var registryId StringOutput
var result GetCredentialsResultOutput
result = GetCredentialsOutput(ctx, GetCredentialsOutputArgs{
    RegistryId: result
})
Output<string> registryId;
GetCredentials.Invoke(new GetCredentialsInvokeArgs
{
   RegistryId = registryId
});

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Oct. 27 releases: Pulumi Registry, K8s Operator 1.0

Oct. 27 releases: Pulumi Registry, K8s Operator 1.0

It’s been an incredibly busy few weeks at Pulumi. We’ve met thousands of you at our second annual Cloud Engineering Summit, shipped major new releases like Pulumi Registry and Pulumi Kubernetes Operator 1.0 and continued to innovate on and improve the entire Pulumi Cloud Engineering Platform. Get caught up on Cloud Engineering Summit to learn what’s coming in cloud engineering, or read on for this month’s news.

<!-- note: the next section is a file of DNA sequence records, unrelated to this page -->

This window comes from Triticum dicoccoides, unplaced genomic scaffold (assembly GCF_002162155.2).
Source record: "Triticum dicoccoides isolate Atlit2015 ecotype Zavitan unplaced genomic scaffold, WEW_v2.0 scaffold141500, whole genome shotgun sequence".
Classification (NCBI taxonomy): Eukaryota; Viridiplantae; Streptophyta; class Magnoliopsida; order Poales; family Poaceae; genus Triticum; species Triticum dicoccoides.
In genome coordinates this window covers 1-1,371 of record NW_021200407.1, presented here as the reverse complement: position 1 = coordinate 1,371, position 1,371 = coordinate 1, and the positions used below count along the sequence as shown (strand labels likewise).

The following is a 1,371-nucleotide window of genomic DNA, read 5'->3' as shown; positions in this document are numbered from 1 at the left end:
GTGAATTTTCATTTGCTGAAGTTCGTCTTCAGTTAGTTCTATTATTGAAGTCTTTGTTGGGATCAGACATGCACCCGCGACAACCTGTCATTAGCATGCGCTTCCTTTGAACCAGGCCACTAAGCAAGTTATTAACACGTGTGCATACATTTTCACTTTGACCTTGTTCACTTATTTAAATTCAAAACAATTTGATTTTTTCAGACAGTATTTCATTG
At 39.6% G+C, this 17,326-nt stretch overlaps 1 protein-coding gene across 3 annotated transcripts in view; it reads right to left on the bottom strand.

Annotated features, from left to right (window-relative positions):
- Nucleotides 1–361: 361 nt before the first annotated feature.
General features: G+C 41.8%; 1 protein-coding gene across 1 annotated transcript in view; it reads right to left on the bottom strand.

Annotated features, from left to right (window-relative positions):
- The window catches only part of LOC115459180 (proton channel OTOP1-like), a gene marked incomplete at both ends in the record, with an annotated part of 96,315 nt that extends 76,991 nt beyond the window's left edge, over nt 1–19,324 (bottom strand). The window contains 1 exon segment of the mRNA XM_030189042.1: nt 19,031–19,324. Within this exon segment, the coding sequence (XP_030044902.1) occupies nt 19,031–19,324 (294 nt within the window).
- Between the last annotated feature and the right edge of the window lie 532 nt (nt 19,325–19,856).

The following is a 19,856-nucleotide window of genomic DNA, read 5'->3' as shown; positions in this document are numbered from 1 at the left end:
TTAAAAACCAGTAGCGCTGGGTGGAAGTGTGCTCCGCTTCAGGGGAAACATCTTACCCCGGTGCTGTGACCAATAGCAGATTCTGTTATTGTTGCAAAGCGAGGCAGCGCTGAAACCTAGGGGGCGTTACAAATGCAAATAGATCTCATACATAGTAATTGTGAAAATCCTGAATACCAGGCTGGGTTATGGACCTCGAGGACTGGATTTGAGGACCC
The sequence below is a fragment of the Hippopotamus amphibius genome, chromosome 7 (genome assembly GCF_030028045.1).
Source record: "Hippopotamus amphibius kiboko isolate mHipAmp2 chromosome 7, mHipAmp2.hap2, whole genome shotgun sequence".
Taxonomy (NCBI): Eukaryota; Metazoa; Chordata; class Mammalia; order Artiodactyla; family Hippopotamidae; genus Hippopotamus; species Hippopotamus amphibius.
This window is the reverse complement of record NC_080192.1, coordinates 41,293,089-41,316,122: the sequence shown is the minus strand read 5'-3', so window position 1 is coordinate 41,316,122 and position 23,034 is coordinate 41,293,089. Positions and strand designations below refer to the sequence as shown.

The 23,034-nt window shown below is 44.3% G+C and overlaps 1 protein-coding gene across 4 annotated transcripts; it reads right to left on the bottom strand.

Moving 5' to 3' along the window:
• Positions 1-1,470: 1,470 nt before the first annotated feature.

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Introducing Pulumi Registry: your window to the cloud

Introducing Pulumi Registry: your window to the cloud

Pulumi offers the most complete infrastructure as code platform for building, deploying, and managing modern cloud infrastructure and applications. When you use Pulumi, a vast library of cloud resources—from compute, storage, and other cloud infrastructure to databases to identity providers to monitoring systems—is at your fingertips. As the Pulumi community has grown, we’ve heard from many of you that we needed a central hub where you could find all of those resources. We’ve also heard from Pulumi partners that they wanted a great place to showcase their integrations with Pulumi so that their customers can more easily learn how to use Pulumi to deploy and manage their products.